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From Carlos Santana <csantan...@gmail.com>
Subject Re: Persistent Kafka Connections
Date Wed, 09 Jan 2019 15:01:55 GMT
Yeah it should be a very simple service to serve as a network transport
from your websocket clients to kafka service.

It can be in a PaaS like cloud foundry or a simple container on Kubernetes
like you suggested.

On Wed, Jan 9, 2019 at 9:58 AM Michele Sciabarra <michele@sciabarra.com>
wrote:

> This is also what I was thinking! But what I should recommend?
>
> I was thinking a crazy approach: create a NON-OPENWHISK service for
> sending messages
> for example a websocket service, use that to send messages to kafka and
> handle the answers in OpenWhisk.
>
> THere is a project that makes very simple to create websocket servers:
>
> http://websocketd.com/
>
> The nice this is that this websocket server works in a way very similar to
> the actioloop, so in principle I could write an action in the same way I do
> it in OpenWhisk  but instead of running it in OpenWhisk I can run that
> action in a Kubernetes cluster in order to serve a websocket.
>
> I wonder if I should write this in an OpenWhisk book though. Probably it
> makes sense to show the limit  of OpenWhisk and how to complement it with
> Kubernetes...
>
> --
>   Michele Sciabarra
>   michele@sciabarra.com
>
> ----- Original message -----
> From: Carlos Santana <csantana23@gmail.com>
> To: dev@openwhisk.apache.org
> Subject: Re: Persistent Kafka Connections
> Date: Wed, 9 Jan 2019 09:32:17 -0500
>
> Is one of those things that works well for a hello world low scale
> deployment.
>
> In practice we saw a lot of actions running in parallel from multiple
> tenants and all of these even each one doing their caching were opening too
> many new socket connection to a kafka service and eventually the kafka
> service started to throttle and rate limit the number of new connections.
>
> This is the reason the code it’s there in the repo but deprecated and not
> recommended. From talking to kafka experts in ibm it was recommended from
> them that having stateless clients doing a lot of new connection it is a
> antipattern
>
> So they recommended to try to have a low number of connections open and
> high thruput for each of these connection, this means if you wan to produce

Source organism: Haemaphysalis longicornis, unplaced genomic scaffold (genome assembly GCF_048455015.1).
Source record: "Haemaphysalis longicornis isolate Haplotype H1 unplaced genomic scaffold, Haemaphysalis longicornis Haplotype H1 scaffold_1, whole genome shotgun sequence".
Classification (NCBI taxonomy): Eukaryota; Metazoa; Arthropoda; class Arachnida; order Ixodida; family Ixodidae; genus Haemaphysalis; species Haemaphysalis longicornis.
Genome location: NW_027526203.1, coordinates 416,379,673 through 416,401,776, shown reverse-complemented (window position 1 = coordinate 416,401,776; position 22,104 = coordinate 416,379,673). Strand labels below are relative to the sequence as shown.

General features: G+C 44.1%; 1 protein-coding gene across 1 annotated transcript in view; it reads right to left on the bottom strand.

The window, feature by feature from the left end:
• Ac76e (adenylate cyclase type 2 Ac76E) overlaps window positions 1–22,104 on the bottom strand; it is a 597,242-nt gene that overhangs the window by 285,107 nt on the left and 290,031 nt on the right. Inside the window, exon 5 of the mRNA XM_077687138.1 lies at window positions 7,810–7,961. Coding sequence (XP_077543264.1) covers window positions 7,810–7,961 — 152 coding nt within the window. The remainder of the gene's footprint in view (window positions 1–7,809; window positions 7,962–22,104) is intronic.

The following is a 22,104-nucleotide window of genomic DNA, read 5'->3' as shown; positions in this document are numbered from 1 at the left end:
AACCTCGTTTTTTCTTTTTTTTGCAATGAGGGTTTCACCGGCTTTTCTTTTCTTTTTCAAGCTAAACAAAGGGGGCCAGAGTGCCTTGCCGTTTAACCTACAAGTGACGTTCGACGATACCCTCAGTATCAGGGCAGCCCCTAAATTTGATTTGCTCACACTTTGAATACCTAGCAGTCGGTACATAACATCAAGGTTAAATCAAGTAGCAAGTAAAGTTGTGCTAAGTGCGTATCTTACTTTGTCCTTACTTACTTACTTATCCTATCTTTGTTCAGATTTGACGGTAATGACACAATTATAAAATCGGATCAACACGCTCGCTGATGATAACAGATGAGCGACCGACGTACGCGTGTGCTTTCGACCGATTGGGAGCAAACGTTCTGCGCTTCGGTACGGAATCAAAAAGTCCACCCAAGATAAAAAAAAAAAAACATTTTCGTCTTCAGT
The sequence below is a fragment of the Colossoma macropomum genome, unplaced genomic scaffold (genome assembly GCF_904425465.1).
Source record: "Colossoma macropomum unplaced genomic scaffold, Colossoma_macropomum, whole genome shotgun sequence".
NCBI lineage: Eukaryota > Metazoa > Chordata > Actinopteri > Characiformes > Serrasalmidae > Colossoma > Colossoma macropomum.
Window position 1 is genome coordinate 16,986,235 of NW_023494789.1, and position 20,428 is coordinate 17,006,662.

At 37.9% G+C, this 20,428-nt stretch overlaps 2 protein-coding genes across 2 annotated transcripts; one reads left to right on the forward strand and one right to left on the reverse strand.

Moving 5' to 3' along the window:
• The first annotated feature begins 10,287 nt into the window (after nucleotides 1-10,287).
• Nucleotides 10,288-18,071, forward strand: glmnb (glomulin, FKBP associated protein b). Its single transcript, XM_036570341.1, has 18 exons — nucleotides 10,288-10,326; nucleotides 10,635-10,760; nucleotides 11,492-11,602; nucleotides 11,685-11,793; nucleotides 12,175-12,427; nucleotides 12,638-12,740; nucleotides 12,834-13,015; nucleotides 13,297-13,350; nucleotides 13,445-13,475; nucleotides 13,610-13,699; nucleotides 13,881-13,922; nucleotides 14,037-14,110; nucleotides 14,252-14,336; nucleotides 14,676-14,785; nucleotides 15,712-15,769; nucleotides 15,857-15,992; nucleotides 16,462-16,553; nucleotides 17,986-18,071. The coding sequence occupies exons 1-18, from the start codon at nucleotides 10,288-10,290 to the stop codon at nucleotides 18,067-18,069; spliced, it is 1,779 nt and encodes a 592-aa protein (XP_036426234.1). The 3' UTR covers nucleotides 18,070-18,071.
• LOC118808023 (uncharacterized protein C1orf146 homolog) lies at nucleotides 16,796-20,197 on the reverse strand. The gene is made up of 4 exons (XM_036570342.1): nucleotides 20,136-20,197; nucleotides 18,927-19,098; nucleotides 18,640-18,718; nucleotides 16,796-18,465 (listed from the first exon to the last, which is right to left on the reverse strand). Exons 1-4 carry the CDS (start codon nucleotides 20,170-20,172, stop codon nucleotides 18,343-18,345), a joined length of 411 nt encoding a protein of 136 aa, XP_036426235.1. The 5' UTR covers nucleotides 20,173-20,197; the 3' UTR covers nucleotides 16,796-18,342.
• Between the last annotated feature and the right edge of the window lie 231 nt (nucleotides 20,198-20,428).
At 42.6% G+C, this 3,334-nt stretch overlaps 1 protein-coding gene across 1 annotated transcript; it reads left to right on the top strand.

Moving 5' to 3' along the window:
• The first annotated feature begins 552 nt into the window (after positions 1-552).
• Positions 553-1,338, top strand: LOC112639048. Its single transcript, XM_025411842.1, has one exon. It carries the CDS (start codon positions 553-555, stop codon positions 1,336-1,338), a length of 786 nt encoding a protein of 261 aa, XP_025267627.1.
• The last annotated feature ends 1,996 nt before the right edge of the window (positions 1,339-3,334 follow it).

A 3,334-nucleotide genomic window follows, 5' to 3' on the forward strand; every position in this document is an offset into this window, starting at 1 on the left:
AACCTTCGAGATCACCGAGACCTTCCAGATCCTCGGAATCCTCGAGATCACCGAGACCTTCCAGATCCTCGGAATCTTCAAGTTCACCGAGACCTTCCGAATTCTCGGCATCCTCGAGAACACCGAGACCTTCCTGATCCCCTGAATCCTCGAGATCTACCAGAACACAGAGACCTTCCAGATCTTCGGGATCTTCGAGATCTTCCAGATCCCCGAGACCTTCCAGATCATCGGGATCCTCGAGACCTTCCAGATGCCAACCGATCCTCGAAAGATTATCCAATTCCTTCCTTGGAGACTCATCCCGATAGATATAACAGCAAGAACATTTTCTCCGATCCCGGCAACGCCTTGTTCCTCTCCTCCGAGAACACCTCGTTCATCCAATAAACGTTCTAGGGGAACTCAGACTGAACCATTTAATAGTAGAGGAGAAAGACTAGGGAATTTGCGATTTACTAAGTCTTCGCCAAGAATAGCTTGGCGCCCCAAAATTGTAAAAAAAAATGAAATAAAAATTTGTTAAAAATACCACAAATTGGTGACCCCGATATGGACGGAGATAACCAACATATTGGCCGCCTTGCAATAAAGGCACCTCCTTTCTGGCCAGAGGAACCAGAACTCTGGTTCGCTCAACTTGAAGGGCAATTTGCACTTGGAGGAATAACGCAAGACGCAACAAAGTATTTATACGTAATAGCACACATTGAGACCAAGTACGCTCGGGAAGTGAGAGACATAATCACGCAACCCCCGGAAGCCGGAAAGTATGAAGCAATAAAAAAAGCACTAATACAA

> from actions at scale and multitenant the actions would need to go thru
> some type of broker via http and this broker is a stateful service that
> maintains the socket connection to kafka service.
>
> — Carlos
>
> On Wed, Jan 9, 2019 at 8:12 AM Michele Sciabarra <michele@sciabarra.com>
> wrote:
>
> > Hello whiskers,
> >
> > I am working on a simple webchat based on OpenWhisk  (full disclosure; it
> > is for the book on OpenWhisk for O'Reilly!) and I am using MessageHub.
> >
> > However in the documentation for the messaging package I read that the
> > /whisk.system/messaging/messageHubProduce is deprecated, and the
> > recommended way is to use a persistent connection to Kafka.
> >
> > This statement is puzzling me.  My first idea is "why do not they cache
> > the connection?", but I checked the code for messageHubProduce.py here:
> >
> >
> >
> https://github.com/apache/incubator-openwhisk-package-kafka/blob/master/action/messageHubProduce.py
> >
> > and looks like the producer is cached, so I wonder if the deprecation of
> > messageHubProduce is still valid.
> >
> > Furthermore, I wrote an action to send messages to MessageHub with the
> > idea of implementing a cached connection, and apparently works:
> >
> >
> >
> https://github.com/learning-apache-openwhisk/chapter11-messages/blob/master/src/persistent/main/send.go
> >
> > So the question is: is this the correct way to send messages to Kafka
> > (caching connnections?) Can I recommend this practice in the book?
> >
> >
> > --
> >   Michele Sciabarra
> >   michele@sciabarra.com
> >
> --
> Carlos Santana
> <csantana23@gmail.com>
>
-- 
Carlos Santana
<csantana23@gmail.com>

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